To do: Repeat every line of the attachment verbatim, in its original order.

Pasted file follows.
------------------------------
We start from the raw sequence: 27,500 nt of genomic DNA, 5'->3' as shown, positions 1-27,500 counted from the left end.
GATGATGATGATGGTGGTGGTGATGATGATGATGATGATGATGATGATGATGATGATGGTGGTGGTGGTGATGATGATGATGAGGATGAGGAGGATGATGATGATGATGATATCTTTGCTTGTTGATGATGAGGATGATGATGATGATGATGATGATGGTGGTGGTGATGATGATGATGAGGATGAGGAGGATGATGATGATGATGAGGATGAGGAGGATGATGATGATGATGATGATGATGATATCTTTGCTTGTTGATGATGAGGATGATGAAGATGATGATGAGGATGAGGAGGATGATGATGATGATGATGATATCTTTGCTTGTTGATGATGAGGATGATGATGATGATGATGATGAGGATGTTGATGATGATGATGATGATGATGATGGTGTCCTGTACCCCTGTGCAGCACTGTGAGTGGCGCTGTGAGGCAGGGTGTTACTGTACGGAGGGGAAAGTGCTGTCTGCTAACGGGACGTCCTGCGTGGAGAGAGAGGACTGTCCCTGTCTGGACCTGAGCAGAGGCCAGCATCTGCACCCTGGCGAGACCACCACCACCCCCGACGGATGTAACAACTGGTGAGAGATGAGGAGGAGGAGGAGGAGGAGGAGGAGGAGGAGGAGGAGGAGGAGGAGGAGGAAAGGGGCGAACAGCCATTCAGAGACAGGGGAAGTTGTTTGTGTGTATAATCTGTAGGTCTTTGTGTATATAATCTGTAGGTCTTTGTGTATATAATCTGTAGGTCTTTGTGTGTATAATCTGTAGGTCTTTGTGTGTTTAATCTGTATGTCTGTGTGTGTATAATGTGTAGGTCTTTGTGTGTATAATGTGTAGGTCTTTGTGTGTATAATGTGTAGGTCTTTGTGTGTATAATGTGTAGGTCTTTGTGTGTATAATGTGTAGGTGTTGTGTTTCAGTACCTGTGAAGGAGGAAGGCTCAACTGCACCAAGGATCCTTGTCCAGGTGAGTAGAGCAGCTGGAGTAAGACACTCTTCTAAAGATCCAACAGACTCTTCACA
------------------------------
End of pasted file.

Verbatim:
We start from the raw sequence: 27,500 nt of genomic DNA, 5'->3' as shown, positions 1-27,500 counted from the left end.
GATGATGATGATGGTGGTGGTGATGATGATGATGATGATGATGATGATGATGATGATGGTGGTGGTGGTGATGATGATGATGAGGATGAGGAGGATGATGATGATGATGATATCTTTGCTTGTTGATGATGAGGATGATGATGATGATGATGATGATGGTGGTGGTGATGATGATGATGAGGATGAGGAGGATGATGATGATGATGAGGATGAGGAGGATGATGATGATGATGATGATGATGATATCTTTGCTTGTTGATGATGAGGATGATGAAGATGATGATGAGGATGAGGAGGATGATGATGATGATGATGATATCTTTGCTTGTTGATGATGAGGATGATGATGATGATGATGATGAGGATGTTGATGATGATGATGATGATGATGATGGTGTCCTGTACCCCTGTGCAGCACTGTGAGTGGCGCTGTGAGGCAGGGTGTTACTGTACGGAGGGGAAAGTGCTGTCTGCTAACGGGACGTCCTGCGTGGAGAGAGAGGACTGTCCCTGTCTGGACCTGAGCAGAGGCCAGCATCTGCACCCTGGCGAGACCACCACCACCCCCGACGGATGTAACAACTGGTGAGAGATGAGGAGGAGGAGGAGGAGGAGGAGGAGGAGGAGGAGGAGGAGGAGGAGGAGGAAAGGGGCGAACAGCCATTCAGAGACAGGGGAAGTTGTTTGTGTGTATAATCTGTAGGTCTTTGTGTATATAATCTGTAGGTCTTTGTGTATATAATCTGTAGGTCTTTGTGTGTATAATCTGTAGGTCTTTGTGTGTTTAATCTGTATGTCTGTGTGTGTATAATGTGTAGGTCTTTGTGTGTATAATGTGTAGGTCTTTGTGTGTATAATGTGTAGGTCTTTGTGTGTATAATGTGTAGGTCTTTGTGTGTATAATGTGTAGGTGTTGTGTTTCAGTACCTGTGAAGGAGGAAGGCTCAACTGCACCAAGGATCCTTGTCCAGGTGAGTAGAGCAGCTGGAGTAAGACACTCTTCTAAAGATCCAACAGACTCTTCACA